Recently, I changed internet suppliers. Now for us, this was a big deal. Like everyone else, we’re short on time to shop around. Prices are broadly similar and it’s difficult to know if the service with a new provider will be any better. Regardless, we took the plunge to save a princely £12 per month. And then it started: the texts, emails, phone calls, letters and promises of deliveries.
It was clear our new provider was just trying to be supportive and let us know they had everything under control, but this wasn’t the picture that was painted – it felt more like a mass body of departments and people not aware of what the others were doing.
And this got me thinking to one of the most insightful conversations I’ve ever had with someone (in education with a teacher, leader, parent/carer, student or outside of education). On starting a new role several years ago, I met the then Principal to introduce myself and learn more about my new role. I was excited to see what he felt the challenges were, as I felt I had a decent idea myself. He laid them out, but it was one of his final lines which really stuck with me: “…one of the major challenges that we have… is that we’re very good at broadcasting… we’re not so good at communicating…’
This line resonated then and continues to resonate. For just a second, forget about education: think about your internet, gas and electric, water suppliers; think about former, non-education workplaces – they are all guilty of this.
But what does it mean, and how do we define it? Well, there are simple similarities, and subtle differences. In both communication and broadcast, information is being shared from one source to the next (a person or group, with another person or group). The subtle difference is what comes back. With broadcast, information is one way and, regardless of response, there is little opportunity (if any) to come back. This is not to say that those who broadcast cannot receive feedback (we all remember Terry Wogan on ‘Points of View’), but that it is in the minority, and not always heard, received or acted upon.
This is where and why communication is paramount. That opportunity for dialogue is pre-built into any sharing of information, and we see much more feedback being given and then acted upon further down the line. More than this, the channel remains open for additional feedback, and it is a more dialogic process. More value is found in this process: staff feel invested in the information being shared (and the people who share it). Communication can breed loyalty and demonstrates trust in those receiving the information.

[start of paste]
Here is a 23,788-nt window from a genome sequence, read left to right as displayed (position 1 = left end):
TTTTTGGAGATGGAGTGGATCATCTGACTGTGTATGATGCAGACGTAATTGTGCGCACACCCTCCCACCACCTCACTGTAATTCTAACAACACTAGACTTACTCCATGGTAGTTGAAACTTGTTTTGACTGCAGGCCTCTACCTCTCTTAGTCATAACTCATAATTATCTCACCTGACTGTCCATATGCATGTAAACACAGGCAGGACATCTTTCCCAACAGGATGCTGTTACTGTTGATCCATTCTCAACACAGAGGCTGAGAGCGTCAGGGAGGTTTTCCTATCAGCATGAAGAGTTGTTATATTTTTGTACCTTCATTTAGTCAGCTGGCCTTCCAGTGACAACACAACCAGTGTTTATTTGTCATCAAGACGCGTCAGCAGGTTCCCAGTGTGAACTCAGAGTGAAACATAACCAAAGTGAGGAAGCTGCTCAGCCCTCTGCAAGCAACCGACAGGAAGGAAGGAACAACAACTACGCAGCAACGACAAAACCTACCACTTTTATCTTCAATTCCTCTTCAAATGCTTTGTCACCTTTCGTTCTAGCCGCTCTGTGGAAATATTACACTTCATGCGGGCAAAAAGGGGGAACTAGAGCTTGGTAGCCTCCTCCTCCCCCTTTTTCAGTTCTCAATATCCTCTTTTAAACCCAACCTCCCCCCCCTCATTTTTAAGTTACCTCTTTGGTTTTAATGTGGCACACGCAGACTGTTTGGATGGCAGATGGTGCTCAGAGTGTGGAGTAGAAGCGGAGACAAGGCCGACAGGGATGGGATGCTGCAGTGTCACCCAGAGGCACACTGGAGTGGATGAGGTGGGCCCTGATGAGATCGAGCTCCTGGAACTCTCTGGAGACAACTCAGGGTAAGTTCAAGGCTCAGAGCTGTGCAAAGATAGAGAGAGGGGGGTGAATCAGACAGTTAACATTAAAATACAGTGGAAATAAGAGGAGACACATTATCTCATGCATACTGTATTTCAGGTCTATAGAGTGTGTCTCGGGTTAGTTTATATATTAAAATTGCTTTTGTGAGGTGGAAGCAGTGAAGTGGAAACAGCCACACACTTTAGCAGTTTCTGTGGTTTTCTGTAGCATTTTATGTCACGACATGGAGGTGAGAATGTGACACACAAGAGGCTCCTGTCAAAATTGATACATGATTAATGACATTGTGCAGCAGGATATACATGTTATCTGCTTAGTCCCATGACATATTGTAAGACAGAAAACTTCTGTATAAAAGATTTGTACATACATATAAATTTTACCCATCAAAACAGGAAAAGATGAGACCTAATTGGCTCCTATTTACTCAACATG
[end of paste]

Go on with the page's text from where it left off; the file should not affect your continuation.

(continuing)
Now this discussion was pre-pandemic, but can any of us say this has improved during and post-lockdown? The government and others have attempted to communicate (with forums, focus groups and consultations), but too often this falls into the ‘broadcast’ category.
So, what is the solution to this? How do we ensure that we (as teachers and leaders) don’t fall into this trap? Well, to do this we need to begin evaluating why we want to share the information that is being shared, and what end goal we want as a result of this. When we’ve done this, we can better plan what information needs to be shared, but we also have a sense of where information gaps are. It is at this point that we can begin to build in opportunities for feedback and discussion, to fill in those gaps.
A common example, from my former life as a Secondary English teacher, was an email would be distributed to the entire department to remind everyone to complete a task – even those who had done it. The broadcast was ineffective as it left those who’d completed the task feeling resentment (and a sense that leadership were unaware of who had and hadn’t completed the task). Better, then, to approach the staff who had not completed the task and ask why it had not been done. Issues with workload? Other priorities? Did they need more information to complete the task? Suddenly, there is an opportunity to communicate with people, identify any challenges and resolve them, creating a more effective (and positive) work environment. Clearly, it is not this easy, or there would be no broadcast, but situations like this happen every day and we need to find the time to use them.
By no means do I think that I don’t broadcast when I should communicate – it is often easier to do this – and I have fallen into this trap many times – but we must make time to differentiate between both and identify what will most support our colleagues.
About the author
Jonny Kay is Head of Teaching, Learning and Assessment at a college in the North East. He has previously worked as Head of English and maths in FE and as an English teacher and Head of English in Secondary schools. He tweets @jonnykayteacher and his book, 'Improving Maths and English in Further Education: A Practical Guide', is available now.